United States District Court, D. Montana, Helena Division
DANA L. CHRISTENSEN, Chief District Judge.
Pending before the Court is Plaintiff Thomas McGovern's Motion for Reconsideration. (Doc. 44.) Mr. McGovern seeks reconsideration of the Court's Order denying his Motion for Preliminary Injunction regarding Defendants' refusal to allow him register his religion as Native American/Wiccan. Defendants were instructed in the Court's Order of March 12, 2014 (Doc. 43) to indicate what burden Mr. McGovern's requested relief would impose on the Prison when Prison policy allows inmates to register as Native American/Christians. Defendants provided a general justification for the religious registration policy but no justification for allowing inmates to register as Native American/Christian but not Native American/Wiccan. As such, Mr. McGovern's Motion for Reconsideration (Doc. 44) will be granted and the Motion for Preliminary Injunction (Doc. 33) with regard to the registration issue will be granted.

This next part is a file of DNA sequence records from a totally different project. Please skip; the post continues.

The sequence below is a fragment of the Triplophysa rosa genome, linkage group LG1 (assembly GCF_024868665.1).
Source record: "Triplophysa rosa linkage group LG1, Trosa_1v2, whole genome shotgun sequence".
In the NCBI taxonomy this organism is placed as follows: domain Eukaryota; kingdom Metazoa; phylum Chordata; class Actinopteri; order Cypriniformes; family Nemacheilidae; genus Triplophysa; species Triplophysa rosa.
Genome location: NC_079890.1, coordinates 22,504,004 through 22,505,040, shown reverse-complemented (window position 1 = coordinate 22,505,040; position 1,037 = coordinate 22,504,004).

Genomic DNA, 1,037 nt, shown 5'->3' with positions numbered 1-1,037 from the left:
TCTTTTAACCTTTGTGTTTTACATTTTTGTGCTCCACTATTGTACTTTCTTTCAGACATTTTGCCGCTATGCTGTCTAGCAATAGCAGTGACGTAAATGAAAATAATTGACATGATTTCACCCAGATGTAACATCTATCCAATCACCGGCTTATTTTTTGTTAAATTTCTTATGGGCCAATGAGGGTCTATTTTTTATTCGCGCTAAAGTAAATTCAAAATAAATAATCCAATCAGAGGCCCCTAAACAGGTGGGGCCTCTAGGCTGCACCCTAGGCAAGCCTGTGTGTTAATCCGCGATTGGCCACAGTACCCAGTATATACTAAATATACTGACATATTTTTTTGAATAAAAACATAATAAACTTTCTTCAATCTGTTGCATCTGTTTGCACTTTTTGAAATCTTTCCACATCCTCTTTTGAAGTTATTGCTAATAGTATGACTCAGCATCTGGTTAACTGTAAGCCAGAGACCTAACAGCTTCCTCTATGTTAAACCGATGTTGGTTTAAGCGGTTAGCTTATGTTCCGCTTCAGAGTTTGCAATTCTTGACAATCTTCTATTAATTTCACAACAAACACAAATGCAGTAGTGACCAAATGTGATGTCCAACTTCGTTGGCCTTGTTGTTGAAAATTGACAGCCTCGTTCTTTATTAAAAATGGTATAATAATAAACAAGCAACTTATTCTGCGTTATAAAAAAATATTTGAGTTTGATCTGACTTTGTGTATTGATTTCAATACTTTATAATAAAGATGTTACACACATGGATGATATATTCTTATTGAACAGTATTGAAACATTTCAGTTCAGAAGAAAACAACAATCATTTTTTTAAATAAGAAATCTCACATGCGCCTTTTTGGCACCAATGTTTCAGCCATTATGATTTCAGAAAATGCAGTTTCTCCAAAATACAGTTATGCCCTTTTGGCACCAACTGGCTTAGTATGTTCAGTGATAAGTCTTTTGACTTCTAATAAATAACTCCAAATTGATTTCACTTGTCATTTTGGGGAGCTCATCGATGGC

I. Standard for Injunctive Relief
Injunctive relief "is an extraordinary remedy never awarded as a matter of right." Winter v. Natural Resources Defense Council. Inc., 555 U.S. 7, 24 (2008). To obtain a preliminary injunction the plaintiff must "establish that he is likely to succeed on the merits, that he is likely to suffer irreparable harm in the absence of preliminary relief, that the balance of equities tips in his favor, and that an injunction is in the public interest." Winter, 555 U.S. at 20. Following Winter, in Alliance for the Wild Rockies v. Cottrell, 632 F.3d 117, 1132 (9th Cir. 2011), the Ninth Circuit clarified that its "serious questions" approach to preliminary injunctions survives Winter when applied as part of the four-part Winter test. Thus, once a plaintiff has shown a likelihood of irreparable injury and that the injunction is in the public interest, an injunction is warranted if the plaintiff can further show that there are "serious questions going to the merits' and the balance of hardships tips sharply towards the plaintiff." Id. at 1135.